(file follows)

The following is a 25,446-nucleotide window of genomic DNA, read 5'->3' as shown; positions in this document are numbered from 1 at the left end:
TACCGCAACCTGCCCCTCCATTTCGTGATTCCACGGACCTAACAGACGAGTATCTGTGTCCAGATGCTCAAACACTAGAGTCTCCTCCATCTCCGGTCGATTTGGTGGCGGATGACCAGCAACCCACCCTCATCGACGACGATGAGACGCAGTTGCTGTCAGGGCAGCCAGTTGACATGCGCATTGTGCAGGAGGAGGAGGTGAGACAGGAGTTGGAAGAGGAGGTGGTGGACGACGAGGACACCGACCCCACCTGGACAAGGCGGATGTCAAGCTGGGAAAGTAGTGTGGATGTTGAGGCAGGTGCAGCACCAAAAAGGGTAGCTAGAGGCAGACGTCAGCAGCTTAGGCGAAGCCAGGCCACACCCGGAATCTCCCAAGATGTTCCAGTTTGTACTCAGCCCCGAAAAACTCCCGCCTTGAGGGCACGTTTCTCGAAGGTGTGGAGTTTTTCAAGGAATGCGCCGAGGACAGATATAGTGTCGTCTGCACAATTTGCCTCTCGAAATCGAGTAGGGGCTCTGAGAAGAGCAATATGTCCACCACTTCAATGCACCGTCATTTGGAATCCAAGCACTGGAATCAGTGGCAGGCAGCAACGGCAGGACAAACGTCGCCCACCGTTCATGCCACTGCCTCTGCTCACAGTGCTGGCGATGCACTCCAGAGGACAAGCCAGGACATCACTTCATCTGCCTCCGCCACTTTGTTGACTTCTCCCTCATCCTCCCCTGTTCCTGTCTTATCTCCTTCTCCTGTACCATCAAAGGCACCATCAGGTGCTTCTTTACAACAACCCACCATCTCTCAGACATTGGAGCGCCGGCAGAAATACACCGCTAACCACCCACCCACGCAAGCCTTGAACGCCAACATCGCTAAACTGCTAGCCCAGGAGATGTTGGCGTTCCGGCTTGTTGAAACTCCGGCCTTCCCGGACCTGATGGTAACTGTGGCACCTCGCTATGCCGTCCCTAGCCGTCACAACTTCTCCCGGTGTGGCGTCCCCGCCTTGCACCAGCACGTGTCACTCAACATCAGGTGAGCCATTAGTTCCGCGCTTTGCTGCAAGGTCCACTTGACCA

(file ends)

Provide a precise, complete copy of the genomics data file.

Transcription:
The following is a 25,446-nucleotide window of genomic DNA, read 5'->3' as shown; positions in this document are numbered from 1 at the left end:
TACCGCAACCTGCCCCTCCATTTCGTGATTCCACGGACCTAACAGACGAGTATCTGTGTCCAGATGCTCAAACACTAGAGTCTCCTCCATCTCCGGTCGATTTGGTGGCGGATGACCAGCAACCCACCCTCATCGACGACGATGAGACGCAGTTGCTGTCAGGGCAGCCAGTTGACATGCGCATTGTGCAGGAGGAGGAGGTGAGACAGGAGTTGGAAGAGGAGGTGGTGGACGACGAGGACACCGACCCCACCTGGACAAGGCGGATGTCAAGCTGGGAAAGTAGTGTGGATGTTGAGGCAGGTGCAGCACCAAAAAGGGTAGCTAGAGGCAGACGTCAGCAGCTTAGGCGAAGCCAGGCCACACCCGGAATCTCCCAAGATGTTCCAGTTTGTACTCAGCCCCGAAAAACTCCCGCCTTGAGGGCACGTTTCTCGAAGGTGTGGAGTTTTTCAAGGAATGCGCCGAGGACAGATATAGTGTCGTCTGCACAATTTGCCTCTCGAAATCGAGTAGGGGCTCTGAGAAGAGCAATATGTCCACCACTTCAATGCACCGTCATTTGGAATCCAAGCACTGGAATCAGTGGCAGGCAGCAACGGCAGGACAAACGTCGCCCACCGTTCATGCCACTGCCTCTGCTCACAGTGCTGGCGATGCACTCCAGAGGACAAGCCAGGACATCACTTCATCTGCCTCCGCCACTTTGTTGACTTCTCCCTCATCCTCCCCTGTTCCTGTCTTATCTCCTTCTCCTGTACCATCAAAGGCACCATCAGGTGCTTCTTTACAACAACCCACCATCTCTCAGACATTGGAGCGCCGGCAGAAATACACCGCTAACCACCCACCCACGCAAGCCTTGAACGCCAACATCGCTAAACTGCTAGCCCAGGAGATGTTGGCGTTCCGGCTTGTTGAAACTCCGGCCTTCCCGGACCTGATGGTAACTGTGGCACCTCGCTATGCCGTCCCTAGCCGTCACAACTTCTCCCGGTGTGGCGTCCCCGCCTTGCACCAGCACGTGTCACTCAACATCAGGTGAGCCATTAGTTCCGCGCTTTGCTGCAAGGTCCACTTGACCA